Predictability and Utilisation Trade-off in the Dynamic

Report
Predictability and Utilisation Trade-off
in the Dynamic Management of
Multiple Video Stream Decoding on
Network-on-Chip based Homogeneous
Embedded Multi-cores
Hashan Roshantha Mendis (Rosh),
Leandro Soares Indrusiak,
Neil Audsley
(Real-time Systems Group, University of York)
RheonMedia
09/10/2014
RTNS 2014 - Versailles, France
Outline
• Motivation
• System overview
– Application model
– Platform model
– Task mapping
• Admission control tests
– Deterministic
– Heuristic based
• Evaluation method
• Results
• Conclusion and future work
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Motivation
Context
• NoC based soft real-time embedded systems
• Heuristic based admission control of multiple
video stream decoding tasks.
Objectives
• Make predictable admission control decisions
of video stream decoding requests, while
maintaining high system utilisation.
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Motivation
Metrics definition
• Improving predictability:
– Minimising the maximum and mean lateness of
the admitted video stream tasks
– Reducing the number of dropped task (due to
platform global input buffer overflow)
• Improving utilisation:
– Reduce idle time of processing elements
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System overview
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System overview - Application model
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System overview - Application model
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System overview - Application model
Assumptions
• Frame-rate = 25 fps
• Fixed GoP structure - each job has the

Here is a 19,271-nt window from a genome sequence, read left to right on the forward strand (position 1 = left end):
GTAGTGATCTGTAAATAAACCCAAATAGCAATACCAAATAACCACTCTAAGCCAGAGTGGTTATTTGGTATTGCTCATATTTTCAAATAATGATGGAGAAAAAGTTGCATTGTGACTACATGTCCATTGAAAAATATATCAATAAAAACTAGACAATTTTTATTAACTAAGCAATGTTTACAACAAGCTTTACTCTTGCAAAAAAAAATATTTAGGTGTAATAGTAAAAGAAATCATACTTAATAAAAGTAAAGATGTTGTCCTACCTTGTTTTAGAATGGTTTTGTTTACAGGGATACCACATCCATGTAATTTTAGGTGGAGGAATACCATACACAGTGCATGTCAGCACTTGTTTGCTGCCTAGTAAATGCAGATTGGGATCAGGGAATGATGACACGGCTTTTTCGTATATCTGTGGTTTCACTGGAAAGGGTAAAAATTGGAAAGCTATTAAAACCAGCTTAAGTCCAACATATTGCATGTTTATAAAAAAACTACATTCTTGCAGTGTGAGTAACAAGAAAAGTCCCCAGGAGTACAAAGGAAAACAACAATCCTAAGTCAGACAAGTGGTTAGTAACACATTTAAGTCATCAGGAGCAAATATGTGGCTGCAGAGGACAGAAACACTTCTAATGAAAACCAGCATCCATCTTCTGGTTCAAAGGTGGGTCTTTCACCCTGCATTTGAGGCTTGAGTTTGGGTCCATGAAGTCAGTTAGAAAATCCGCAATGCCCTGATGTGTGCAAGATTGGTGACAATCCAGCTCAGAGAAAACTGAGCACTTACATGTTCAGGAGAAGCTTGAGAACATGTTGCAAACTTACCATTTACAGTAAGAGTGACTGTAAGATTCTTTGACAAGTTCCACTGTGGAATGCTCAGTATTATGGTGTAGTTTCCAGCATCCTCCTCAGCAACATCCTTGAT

same predefined dependency pattern
• End-to-end deadline of job (De2e)
known
• Aperiodic tasks
• Fixed priority
• All tasks of a job arrive at the same
time.
• Video stream start/end not known
• Task execution times unknown. Worstcase/average-case can be estimated
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System overview - Platform model
Processing Elements
• Homogeneous
• Separate individual kernel
instances.
• Same application code
• Fixed priority-preemptive
local task scheduler
Network-on-Chip
• 2D Mesh
• XY routing
• Fixed priority-preemptive
arbitration
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System overview - Platform model
Processing Elements
• Homogeneous
• Separate individual kernel
instances.
• Same application code
• Fixed priority-preemptive
local task scheduler
Tasks are held until
dependencies are
met and PE task
queue is not full.
Network-on-Chip
• 2D Mesh
• XY routing
• Fixed priority-preemptive
arbitration
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System overview – Task mapping
Semi-dynamic mapping
• The same task mapping
pattern is used for every
subsequent job in a given
video stream.
• This job-level task to core
mapping is established by
the RM upon admission of
a new video stream.
• Shortest task queue first
(STQF)
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Admission control tests
• Deterministic
– Using classical schedulability tests
• Heuristic based
– Based on subtask-lateness
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Admission control tests - Deterministic
Schedulability analysis
Worst-case response time of a task  [1]:
Eq 1:

+1
=  +
∀∈ℎ 


 
Worst case response time of a flow  [2][3]:
Eq 2:  +1 =  +
∀ ∈
 ∶ response time of task 
 ∶ worst-case execution time of task 
 ∶ period of task 
ℎ  ∶ higher priority tasks blocking 
 ∶ response time of flow Msg
∶
 interference jitter of flow Msg
 ∶ basic latency of flow Msg
 ∶ direct interferers of flow Msg
  +  + 


A job is considered schedulable if the end-to-end